This pack is getting heavier. The nice woman who had commented on the view earlier has decided to turn back. She smiles politely at me as she descends the hill, passing my sweaty, aching body, making me feel even more sorry for myself.
I sit down again, this time on a very uncomfortable rock. The rock’s edges are poking into my skin, nearly piercing the thin layer of cloth around my thighs. Even resting hurts.
When the tears pour over, my mouth reluctantly cracks into a frown, as if the water escaping my eyes gives the rest of my face permission to rip apart the façade of a smile frequently on display, contorting into wrinkles and catching the tears and snot that drip down.
I just can’t understand why she wanted to die. She had me, she had my brother, she had my father. We needed her. I needed her. And the way that she died. Lying there face up, wrists slit, her blood covering the floor. I never knew blood could be that color. She had knocked on my bedroom door earlier that day. I should’ve answered. I found her there, in her bedroom alone. I called an ambulance, did all of the things I was supposed to do. In silence, I waited for the paramedics to come, for the police to question, for the day to worsen. I sighed, as a veil of relief rested upon my shoulders. I had a thought. It floated in the air like a feather that resists touching the ground, moving left to right in a pendulum-like state. It was sinfully casual, light, and private.
Finally, some peace.
I look over the ledge.
I take the pack off. I’m about 100 meters from the top. I unzip it and start to sort through its contents. I can’t carry this pack anymore, at least not in its entirety. I open the main pouch and scrounge around. I take out a poster that I had purchased in Florence, a commercialized map of Italy. Before I even think about it, I toss it into the ocean below. It hits the rocks, disappearing into the sea.
The shoes in my pack are old and useless. I toss them over too.
I toss some old jeans.
I toss a sweatshirt.
I toss my cellphone bill. I’ll never pay it.
I toss my wallet.
I toss a picture of her.
I stop tossing. I try on the pack. It’s no lighter than it was before. I take a few steps and try to grasp exactly how much weight needs to be eliminated. Surely there is more in this thing that is useless.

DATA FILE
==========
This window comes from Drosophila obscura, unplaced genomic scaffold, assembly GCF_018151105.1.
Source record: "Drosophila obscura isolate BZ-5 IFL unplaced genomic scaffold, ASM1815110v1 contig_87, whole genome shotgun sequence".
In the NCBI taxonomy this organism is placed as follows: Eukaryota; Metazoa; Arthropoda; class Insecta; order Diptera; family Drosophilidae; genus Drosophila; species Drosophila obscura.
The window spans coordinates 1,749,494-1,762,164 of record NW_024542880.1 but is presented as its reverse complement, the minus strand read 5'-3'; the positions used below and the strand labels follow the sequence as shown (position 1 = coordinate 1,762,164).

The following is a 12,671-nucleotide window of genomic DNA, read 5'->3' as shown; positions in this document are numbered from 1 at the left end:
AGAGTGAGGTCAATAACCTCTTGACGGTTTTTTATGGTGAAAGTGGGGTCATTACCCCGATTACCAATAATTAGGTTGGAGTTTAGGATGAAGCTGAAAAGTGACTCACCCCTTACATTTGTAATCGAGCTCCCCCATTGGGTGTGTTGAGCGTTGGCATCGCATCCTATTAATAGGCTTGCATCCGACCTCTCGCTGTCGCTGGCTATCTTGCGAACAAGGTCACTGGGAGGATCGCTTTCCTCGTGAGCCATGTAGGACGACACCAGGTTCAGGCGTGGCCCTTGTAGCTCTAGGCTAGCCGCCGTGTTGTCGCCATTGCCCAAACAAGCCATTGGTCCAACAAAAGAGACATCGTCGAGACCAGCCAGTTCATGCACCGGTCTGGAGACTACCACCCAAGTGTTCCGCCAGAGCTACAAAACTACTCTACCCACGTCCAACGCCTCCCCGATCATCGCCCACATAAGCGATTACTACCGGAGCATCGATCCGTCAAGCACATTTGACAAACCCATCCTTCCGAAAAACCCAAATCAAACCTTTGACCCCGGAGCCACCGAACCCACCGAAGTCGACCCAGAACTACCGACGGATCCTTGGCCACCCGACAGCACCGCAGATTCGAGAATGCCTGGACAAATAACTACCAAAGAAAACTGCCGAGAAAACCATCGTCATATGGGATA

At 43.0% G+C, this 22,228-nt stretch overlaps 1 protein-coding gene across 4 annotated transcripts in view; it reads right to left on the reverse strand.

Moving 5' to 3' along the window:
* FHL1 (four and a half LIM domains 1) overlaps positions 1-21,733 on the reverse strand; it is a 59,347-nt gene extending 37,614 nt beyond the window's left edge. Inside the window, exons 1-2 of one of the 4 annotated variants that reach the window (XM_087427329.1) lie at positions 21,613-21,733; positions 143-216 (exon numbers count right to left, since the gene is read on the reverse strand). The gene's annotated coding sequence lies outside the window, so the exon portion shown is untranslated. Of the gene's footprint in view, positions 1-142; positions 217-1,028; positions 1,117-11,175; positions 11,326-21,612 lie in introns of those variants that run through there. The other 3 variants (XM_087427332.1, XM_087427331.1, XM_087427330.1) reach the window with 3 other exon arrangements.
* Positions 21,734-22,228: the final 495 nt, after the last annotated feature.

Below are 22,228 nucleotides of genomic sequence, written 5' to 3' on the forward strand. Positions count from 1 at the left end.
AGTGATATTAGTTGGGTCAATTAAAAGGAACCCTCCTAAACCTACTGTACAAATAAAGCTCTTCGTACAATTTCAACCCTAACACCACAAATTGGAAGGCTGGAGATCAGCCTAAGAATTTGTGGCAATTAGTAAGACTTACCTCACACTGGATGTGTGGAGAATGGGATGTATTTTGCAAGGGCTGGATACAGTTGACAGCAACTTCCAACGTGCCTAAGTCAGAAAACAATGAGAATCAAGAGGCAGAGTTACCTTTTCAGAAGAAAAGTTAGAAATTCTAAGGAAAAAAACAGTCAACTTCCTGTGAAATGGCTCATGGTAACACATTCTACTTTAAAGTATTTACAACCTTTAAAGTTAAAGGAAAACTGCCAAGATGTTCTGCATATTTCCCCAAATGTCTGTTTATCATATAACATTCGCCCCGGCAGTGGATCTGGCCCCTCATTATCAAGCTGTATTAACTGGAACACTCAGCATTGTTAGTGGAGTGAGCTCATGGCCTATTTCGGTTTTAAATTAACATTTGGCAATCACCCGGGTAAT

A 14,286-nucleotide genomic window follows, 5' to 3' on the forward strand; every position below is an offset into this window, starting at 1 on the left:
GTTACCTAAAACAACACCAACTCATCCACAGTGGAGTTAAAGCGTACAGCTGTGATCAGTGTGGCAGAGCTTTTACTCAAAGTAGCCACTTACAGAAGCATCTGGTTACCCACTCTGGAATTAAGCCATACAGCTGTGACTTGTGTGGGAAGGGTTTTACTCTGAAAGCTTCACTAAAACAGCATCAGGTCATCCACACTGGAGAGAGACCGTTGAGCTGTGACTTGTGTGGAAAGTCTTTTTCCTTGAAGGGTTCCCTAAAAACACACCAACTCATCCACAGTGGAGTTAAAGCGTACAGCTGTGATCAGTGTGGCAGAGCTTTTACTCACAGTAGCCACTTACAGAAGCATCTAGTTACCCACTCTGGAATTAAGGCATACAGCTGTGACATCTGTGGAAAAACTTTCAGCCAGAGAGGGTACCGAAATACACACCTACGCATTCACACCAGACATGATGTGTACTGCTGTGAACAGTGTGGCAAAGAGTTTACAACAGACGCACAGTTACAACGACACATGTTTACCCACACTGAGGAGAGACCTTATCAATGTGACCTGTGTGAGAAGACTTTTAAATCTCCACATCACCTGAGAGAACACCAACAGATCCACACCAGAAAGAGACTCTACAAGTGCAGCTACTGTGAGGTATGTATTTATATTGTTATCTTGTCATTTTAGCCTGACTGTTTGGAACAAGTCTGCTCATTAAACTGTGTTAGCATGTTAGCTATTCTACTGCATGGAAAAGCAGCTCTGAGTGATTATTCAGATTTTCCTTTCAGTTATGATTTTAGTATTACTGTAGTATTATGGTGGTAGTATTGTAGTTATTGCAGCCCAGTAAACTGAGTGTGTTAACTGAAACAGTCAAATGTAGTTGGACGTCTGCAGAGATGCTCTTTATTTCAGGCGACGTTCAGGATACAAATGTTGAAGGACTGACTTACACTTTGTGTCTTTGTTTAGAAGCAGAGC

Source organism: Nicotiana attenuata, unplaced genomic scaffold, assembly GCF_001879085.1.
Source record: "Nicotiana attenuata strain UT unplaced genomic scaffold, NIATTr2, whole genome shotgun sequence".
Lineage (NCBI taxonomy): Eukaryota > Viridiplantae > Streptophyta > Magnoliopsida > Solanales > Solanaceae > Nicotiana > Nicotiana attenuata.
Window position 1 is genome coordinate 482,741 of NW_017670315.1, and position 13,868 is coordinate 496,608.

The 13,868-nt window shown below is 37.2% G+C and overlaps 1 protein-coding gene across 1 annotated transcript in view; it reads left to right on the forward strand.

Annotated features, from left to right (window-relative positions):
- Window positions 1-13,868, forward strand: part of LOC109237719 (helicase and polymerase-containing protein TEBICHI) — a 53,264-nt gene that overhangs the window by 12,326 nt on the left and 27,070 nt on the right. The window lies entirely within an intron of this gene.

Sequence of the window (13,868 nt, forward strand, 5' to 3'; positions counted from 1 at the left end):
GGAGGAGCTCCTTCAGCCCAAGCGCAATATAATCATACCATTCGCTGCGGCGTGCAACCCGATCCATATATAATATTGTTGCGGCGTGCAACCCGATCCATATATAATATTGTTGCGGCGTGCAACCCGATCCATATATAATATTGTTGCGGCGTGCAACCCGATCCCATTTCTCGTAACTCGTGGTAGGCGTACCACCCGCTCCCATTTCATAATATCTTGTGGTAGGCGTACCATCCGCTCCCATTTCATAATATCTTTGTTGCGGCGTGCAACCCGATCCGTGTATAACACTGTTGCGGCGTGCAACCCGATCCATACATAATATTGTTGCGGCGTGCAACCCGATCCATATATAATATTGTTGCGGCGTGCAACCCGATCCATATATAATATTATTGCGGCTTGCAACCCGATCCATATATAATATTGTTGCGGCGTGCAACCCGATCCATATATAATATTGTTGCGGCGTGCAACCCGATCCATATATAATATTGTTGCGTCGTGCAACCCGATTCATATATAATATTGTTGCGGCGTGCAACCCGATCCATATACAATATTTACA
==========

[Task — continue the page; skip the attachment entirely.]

I take the pack off again. The sun is in my face, warming my eyelids and drying my old tears. I close my eyes and hold my head up to the rays. I had done this once before, at her funeral. The sun was shining that day, which seemed odd because funerals are supposed to be accompanied by rain. As my brother and father laid dirt on her coffin, as they said their final goodbyes, I closed my eyes and faced the sun. I liked it because even when my eyes were closed, encompassed by the darkness of my lids, the sun found its way through. It created a golden glow, a circular beam of light that felt personal. It was like hope.
Sitting here now, I can’t find that same feeling. I squeeze my eyes tightly, so much so that I begin to see spots. My face starts to contort again, my forehead wrinkling, my eyes watering.
“Are you alright?” I turn around, awoken from my thoughts by a man who’s standing behind me.
I try to piece together words that sound logical; words that make the situation seem less severe than it appears. He’s looking at me like I used to look at her.
“Yeah, this pack is just heavy.”
I hope he’ll be satisfied with my reply. I hope that he’ll assume that I’m just a normal girl having some ordinary difficulties.
But instead, he politely clears his throat, looking almost amused. He reaches into his pocket and pulls out a pack of cigarettes. He slowly removes one from the pack, as if he’s trying not to scare me. He puts it in his mouth, lights it, and hands it to me. He lights another for himself.
I don’t know what else to do, so I take a long, deep drag, trying to adopt the nonchalant experience of holding a cigarette, trying to be European, trying to show this man that I am really not crazy. As soon as I breathe in, the smoke pierces my throat, creating a dry sensation. It feels like there’s a knife lingering in the air, air that I’m desperately trying to breath. I cough loudly.
“Are you hiking to the hostel?” he asks. I now notice the suppressed Italian
accent. I notice it by the patient fluctuation of emotion and concern weaved into his
questioning, carved by his mother tongue.
I nod, continuing to cough.
He smiles, taking a smooth pull, “It’s closed for the season.”
Alone and embarrassed, I let the frustration boil through my skin. Like hot water steaming through a teakettle, screeching and begging to be relieved from the heat, my anger festers and snarls, too hard to hide. The man remains calm, a bystander, smoking quietly as my hands find my hair, squeezing and pulling at the long, knotted strands. I can’t help but feel incinerated, used, battered and beaten. I have so much more planned, so much more that I need to see and think about. This can’t stop me.
I take the pack off and hurl it over of the ledge. The pack soars in what seems like slow motion, hitting the water hard. It sinks down into the sand, into the rocks. It finds a home at the bottom of the sea along with the rest of its contents, alone, not bothering anyone with the weight that it holds.